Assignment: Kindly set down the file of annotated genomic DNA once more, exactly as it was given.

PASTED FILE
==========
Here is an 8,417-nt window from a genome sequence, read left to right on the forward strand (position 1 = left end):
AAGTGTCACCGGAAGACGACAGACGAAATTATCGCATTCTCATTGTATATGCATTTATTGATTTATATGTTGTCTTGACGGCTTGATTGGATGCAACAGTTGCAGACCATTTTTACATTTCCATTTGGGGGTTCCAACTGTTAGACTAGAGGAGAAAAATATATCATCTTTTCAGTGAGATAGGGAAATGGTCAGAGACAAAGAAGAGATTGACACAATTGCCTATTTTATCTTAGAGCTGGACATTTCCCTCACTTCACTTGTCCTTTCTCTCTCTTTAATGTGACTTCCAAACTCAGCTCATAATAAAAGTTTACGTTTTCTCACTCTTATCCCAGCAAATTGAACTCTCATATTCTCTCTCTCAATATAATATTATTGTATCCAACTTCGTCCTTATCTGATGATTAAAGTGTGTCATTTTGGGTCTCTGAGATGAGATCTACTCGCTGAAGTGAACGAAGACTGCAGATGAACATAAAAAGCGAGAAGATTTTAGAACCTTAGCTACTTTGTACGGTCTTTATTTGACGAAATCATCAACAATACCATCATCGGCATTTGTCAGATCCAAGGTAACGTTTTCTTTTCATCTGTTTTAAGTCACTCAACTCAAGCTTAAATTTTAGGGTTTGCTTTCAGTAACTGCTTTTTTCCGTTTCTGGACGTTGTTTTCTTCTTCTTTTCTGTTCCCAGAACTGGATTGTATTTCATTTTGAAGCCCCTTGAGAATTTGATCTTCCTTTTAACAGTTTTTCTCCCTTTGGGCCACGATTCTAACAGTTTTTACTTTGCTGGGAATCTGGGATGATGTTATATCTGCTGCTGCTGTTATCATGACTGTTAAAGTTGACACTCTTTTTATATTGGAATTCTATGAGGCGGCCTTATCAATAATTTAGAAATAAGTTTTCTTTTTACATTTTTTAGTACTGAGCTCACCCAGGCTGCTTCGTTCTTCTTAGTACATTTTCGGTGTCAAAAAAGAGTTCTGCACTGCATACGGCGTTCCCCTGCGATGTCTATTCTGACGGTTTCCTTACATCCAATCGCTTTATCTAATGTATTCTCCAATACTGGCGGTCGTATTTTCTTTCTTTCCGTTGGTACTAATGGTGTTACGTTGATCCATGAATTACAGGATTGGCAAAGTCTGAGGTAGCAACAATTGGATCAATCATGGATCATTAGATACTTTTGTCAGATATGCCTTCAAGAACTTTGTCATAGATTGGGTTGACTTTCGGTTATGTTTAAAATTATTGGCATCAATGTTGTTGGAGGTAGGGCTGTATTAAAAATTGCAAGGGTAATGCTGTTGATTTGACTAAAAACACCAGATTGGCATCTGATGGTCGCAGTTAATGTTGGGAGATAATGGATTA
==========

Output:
Here is an 8,417-nt window from a genome sequence, read left to right on the forward strand (position 1 = left end):
AAGTGTCACCGGAAGACGACAGACGAAATTATCGCATTCTCATTGTATATGCATTTATTGATTTATATGTTGTCTTGACGGCTTGATTGGATGCAACAGTTGCAGACCATTTTTACATTTCCATTTGGGGGTTCCAACTGTTAGACTAGAGGAGAAAAATATATCATCTTTTCAGTGAGATAGGGAAATGGTCAGAGACAAAGAAGAGATTGACACAATTGCCTATTTTATCTTAGAGCTGGACATTTCCCTCACTTCACTTGTCCTTTCTCTCTCTTTAATGTGACTTCCAAACTCAGCTCATAATAAAAGTTTACGTTTTCTCACTCTTATCCCAGCAAATTGAACTCTCATATTCTCTCTCTCAATATAATATTATTGTATCCAACTTCGTCCTTATCTGATGATTAAAGTGTGTCATTTTGGGTCTCTGAGATGAGATCTACTCGCTGAAGTGAACGAAGACTGCAGATGAACATAAAAAGCGAGAAGATTTTAGAACCTTAGCTACTTTGTACGGTCTTTATTTGACGAAATCATCAACAATACCATCATCGGCATTTGTCAGATCCAAGGTAACGTTTTCTTTTCATCTGTTTTAAGTCACTCAACTCAAGCTTAAATTTTAGGGTTTGCTTTCAGTAACTGCTTTTTTCCGTTTCTGGACGTTGTTTTCTTCTTCTTTTCTGTTCCCAGAACTGGATTGTATTTCATTTTGAAGCCCCTTGAGAATTTGATCTTCCTTTTAACAGTTTTTCTCCCTTTGGGCCACGATTCTAACAGTTTTTACTTTGCTGGGAATCTGGGATGATGTTATATCTGCTGCTGCTGTTATCATGACTGTTAAAGTTGACACTCTTTTTATATTGGAATTCTATGAGGCGGCCTTATCAATAATTTAGAAATAAGTTTTCTTTTTACATTTTTTAGTACTGAGCTCACCCAGGCTGCTTCGTTCTTCTTAGTACATTTTCGGTGTCAAAAAAGAGTTCTGCACTGCATACGGCGTTCCCCTGCGATGTCTATTCTGACGGTTTCCTTACATCCAATCGCTTTATCTAATGTATTCTCCAATACTGGCGGTCGTATTTTCTTTCTTTCCGTTGGTACTAATGGTGTTACGTTGATCCATGAATTACAGGATTGGCAAAGTCTGAGGTAGCAACAATTGGATCAATCATGGATCATTAGATACTTTTGTCAGATATGCCTTCAAGAACTTTGTCATAGATTGGGTTGACTTTCGGTTATGTTTAAAATTATTGGCATCAATGTTGTTGGAGGTAGGGCTGTATTAAAAATTGCAAGGGTAATGCTGTTGATTTGACTAAAAACACCAGATTGGCATCTGATGGTCGCAGTTAATGTTGGGAGATAATGGATTA